There are moments, for each of us I think, when we come to feel utterly alone in the world. It seems an absurd notion when the vast majority of us are so packed in together that we could scarcely throw a rock without doing damage to another human being. And maybe that particular reality is the source of our loneliness. It is not the masses of humanity that surround us, which gives us pause, but rather the sheer numbers of them that seem determined to do damage to their neighbors.
In a season when many feel an unspoken obligation to feel “merry” the harsh realities of the world around us can be hard to bear. Some of us react to these feelings of isolation by withdrawing further into ourselves. When the world seems different and alien, it may feel only natural to pull back from it, to sink further into the safety of the shells which we construct around our inner selves.
We compound feelings of isolation with the real thing, creating a monster that feeds upon itself until there is nothing left and it moves on to feed upon others.
Better to reach for a lifeline, an idea or memory which connects us back to something familiar and safe, an island of security in a world turned suddenly hostile.
For many, that lifeline is a belief in deity and for those of us who are polytheistic in our outlook, there are many deities to choose from. There are, scattered around the various pantheons of the worlds religions, gods of war and peace, vengeance and forgiveness, chaos and justice, and yet, when I feel particularly alone, I will close my eyes and call upon one goddess in particular.
The Goddess Epona.
I have not spoken her name in prayer for many years, but just lately I have found her often in my thoughts.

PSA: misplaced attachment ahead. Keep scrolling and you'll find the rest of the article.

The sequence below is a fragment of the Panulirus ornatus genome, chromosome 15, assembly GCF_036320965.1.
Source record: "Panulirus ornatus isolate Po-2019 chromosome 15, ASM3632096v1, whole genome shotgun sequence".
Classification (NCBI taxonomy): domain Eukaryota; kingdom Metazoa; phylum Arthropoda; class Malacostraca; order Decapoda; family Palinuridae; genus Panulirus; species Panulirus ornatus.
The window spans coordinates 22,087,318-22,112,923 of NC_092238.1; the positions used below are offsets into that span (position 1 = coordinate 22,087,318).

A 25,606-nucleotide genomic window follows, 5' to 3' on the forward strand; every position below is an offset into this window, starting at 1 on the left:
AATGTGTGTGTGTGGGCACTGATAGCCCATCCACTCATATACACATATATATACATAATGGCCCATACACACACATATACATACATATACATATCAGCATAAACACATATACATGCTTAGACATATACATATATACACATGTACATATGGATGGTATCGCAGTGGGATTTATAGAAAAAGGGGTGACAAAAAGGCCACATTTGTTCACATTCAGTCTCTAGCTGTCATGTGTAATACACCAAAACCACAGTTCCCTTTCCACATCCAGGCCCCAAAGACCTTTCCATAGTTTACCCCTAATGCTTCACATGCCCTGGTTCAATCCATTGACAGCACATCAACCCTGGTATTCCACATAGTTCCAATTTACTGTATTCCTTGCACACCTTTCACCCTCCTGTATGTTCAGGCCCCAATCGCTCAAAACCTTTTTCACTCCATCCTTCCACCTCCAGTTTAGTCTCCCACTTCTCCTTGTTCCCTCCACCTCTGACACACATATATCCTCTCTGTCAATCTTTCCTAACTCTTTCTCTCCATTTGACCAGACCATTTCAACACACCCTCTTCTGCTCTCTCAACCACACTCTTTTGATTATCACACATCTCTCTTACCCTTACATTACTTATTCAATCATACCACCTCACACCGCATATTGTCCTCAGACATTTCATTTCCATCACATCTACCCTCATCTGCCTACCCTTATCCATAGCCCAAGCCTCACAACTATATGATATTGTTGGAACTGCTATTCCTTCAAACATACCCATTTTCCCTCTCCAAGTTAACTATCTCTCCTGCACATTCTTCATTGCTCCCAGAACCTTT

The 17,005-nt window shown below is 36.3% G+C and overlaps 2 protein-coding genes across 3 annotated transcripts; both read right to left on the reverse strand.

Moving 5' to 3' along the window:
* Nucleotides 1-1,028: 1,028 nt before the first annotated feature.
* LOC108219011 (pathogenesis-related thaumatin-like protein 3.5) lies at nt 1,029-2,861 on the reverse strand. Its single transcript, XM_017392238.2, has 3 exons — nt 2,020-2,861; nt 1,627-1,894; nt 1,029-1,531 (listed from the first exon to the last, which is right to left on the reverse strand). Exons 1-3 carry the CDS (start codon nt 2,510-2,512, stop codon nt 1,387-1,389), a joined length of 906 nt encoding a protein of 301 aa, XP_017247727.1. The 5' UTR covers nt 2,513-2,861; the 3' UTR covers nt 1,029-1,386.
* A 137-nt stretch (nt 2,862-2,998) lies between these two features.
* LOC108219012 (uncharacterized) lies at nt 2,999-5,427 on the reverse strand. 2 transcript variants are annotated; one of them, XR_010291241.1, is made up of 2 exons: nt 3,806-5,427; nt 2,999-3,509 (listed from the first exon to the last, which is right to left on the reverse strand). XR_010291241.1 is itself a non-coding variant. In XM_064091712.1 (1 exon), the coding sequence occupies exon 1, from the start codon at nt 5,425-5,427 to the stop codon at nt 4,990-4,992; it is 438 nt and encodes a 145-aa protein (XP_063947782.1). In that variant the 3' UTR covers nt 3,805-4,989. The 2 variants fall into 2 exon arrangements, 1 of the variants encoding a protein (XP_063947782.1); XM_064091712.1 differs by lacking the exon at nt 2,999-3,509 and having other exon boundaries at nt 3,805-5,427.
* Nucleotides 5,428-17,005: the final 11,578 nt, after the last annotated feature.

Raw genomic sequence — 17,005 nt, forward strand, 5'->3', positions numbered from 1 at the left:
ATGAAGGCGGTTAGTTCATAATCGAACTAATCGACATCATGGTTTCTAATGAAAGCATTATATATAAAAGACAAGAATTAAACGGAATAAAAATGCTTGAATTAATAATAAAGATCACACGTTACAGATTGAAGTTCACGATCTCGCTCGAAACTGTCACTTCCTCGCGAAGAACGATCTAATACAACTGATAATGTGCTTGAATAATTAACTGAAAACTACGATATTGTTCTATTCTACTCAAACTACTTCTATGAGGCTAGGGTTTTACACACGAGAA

Considering that my spiritual focus has always been primarily with the gods of ancient Ireland, she may seem a strange choice for me. She is a protector of horses and those who care for them. Worshipped by the continental Celts as well as the Romans and a number of other tribes scattered across Europe, she was the only foreign deity ever added to the the official pantheon of Rome. Some believe that she functioned as a psychopomp, guiding newly departed souls into the afterlife. For others she became a symbol of royalty and wealth.
While it is true that I am no eclectic and I try to restrict myself to honoring the Tuatha Dé Danann, there are a few notable exceptions.
Cernunnos, the Horned God is one of those exceptions, which I have discussed in a previous post.
Epona, the “Divine Horse”, is another.
I met her like this…,
Several years ago I was working as a graphic designer at a magazine which was itself part of the marketing arm of a horse breed association. Among other duties I was responsible for the design of editorial layouts in which the magazine writers extolled the virtues of the horse. Friend, companion, healer and workmate, the breed was praised for its versatility, intelligence and its special place in the history of the American West.
That was what we put on the pages for people to see. Under the surface however, it was all about money. The great American working horse, praised by light of day, was seen as nothing but a commodity to be used, bred and then disposed of as determined by that greatest of masters: greed.